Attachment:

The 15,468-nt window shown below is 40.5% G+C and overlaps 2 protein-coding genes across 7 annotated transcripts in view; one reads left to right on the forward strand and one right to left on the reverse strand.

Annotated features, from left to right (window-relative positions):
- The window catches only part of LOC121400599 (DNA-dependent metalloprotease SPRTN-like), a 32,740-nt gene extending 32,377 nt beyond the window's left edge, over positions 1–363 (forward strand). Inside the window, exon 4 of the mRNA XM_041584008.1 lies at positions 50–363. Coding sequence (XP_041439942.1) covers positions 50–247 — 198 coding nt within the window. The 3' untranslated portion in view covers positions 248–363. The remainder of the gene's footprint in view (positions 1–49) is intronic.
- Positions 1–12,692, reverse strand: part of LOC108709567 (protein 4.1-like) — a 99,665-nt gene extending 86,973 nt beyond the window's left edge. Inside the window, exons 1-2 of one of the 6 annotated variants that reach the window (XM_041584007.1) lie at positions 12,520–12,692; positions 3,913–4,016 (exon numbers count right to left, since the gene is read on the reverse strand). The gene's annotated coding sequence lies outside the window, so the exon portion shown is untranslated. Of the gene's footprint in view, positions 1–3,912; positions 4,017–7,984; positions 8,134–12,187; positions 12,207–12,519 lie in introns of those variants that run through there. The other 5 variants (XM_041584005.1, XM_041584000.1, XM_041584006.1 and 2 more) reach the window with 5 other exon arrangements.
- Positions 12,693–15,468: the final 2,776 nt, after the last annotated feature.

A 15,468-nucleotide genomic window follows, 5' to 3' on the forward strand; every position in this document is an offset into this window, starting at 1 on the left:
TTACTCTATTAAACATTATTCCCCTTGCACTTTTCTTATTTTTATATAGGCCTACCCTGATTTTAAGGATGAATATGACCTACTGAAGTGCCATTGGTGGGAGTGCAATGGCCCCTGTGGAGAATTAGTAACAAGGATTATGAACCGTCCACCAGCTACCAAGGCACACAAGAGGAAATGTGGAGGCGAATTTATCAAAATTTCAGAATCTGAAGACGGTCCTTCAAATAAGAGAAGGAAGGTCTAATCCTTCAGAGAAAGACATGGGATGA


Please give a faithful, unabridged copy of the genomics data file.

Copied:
The 15,468-nt window shown below is 40.5% G+C and overlaps 2 protein-coding genes across 7 annotated transcripts in view; one reads left to right on the forward strand and one right to left on the reverse strand.

Annotated features, from left to right (window-relative positions):
- The window catches only part of LOC121400599 (DNA-dependent metalloprotease SPRTN-like), a 32,740-nt gene extending 32,377 nt beyond the window's left edge, over positions 1–363 (forward strand). Inside the window, exon 4 of the mRNA XM_041584008.1 lies at positions 50–363. Coding sequence (XP_041439942.1) covers positions 50–247 — 198 coding nt within the window. The 3' untranslated portion in view covers positions 248–363. The remainder of the gene's footprint in view (positions 1–49) is intronic.
- Positions 1–12,692, reverse strand: part of LOC108709567 (protein 4.1-like) — a 99,665-nt gene extending 86,973 nt beyond the window's left edge. Inside the window, exons 1-2 of one of the 6 annotated variants that reach the window (XM_041584007.1) lie at positions 12,520–12,692; positions 3,913–4,016 (exon numbers count right to left, since the gene is read on the reverse strand). The gene's annotated coding sequence lies outside the window, so the exon portion shown is untranslated. Of the gene's footprint in view, positions 1–3,912; positions 4,017–7,984; positions 8,134–12,187; positions 12,207–12,519 lie in introns of those variants that run through there. The other 5 variants (XM_041584005.1, XM_041584000.1, XM_041584006.1 and 2 more) reach the window with 5 other exon arrangements.
- Positions 12,693–15,468: the final 2,776 nt, after the last annotated feature.

A 15,468-nucleotide genomic window follows, 5' to 3' on the forward strand; every position in this document is an offset into this window, starting at 1 on the left:
TTACTCTATTAAACATTATTCCCCTTGCACTTTTCTTATTTTTATATAGGCCTACCCTGATTTTAAGGATGAATATGACCTACTGAAGTGCCATTGGTGGGAGTGCAATGGCCCCTGTGGAGAATTAGTAACAAGGATTATGAACCGTCCACCAGCTACCAAGGCACACAAGAGGAAATGTGGAGGCGAATTTATCAAAATTTCAGAATCTGAAGACGGTCCTTCAAATAAGAGAAGGAAGGTCTAATCCTTCAGAGAAAGACATGGGATGA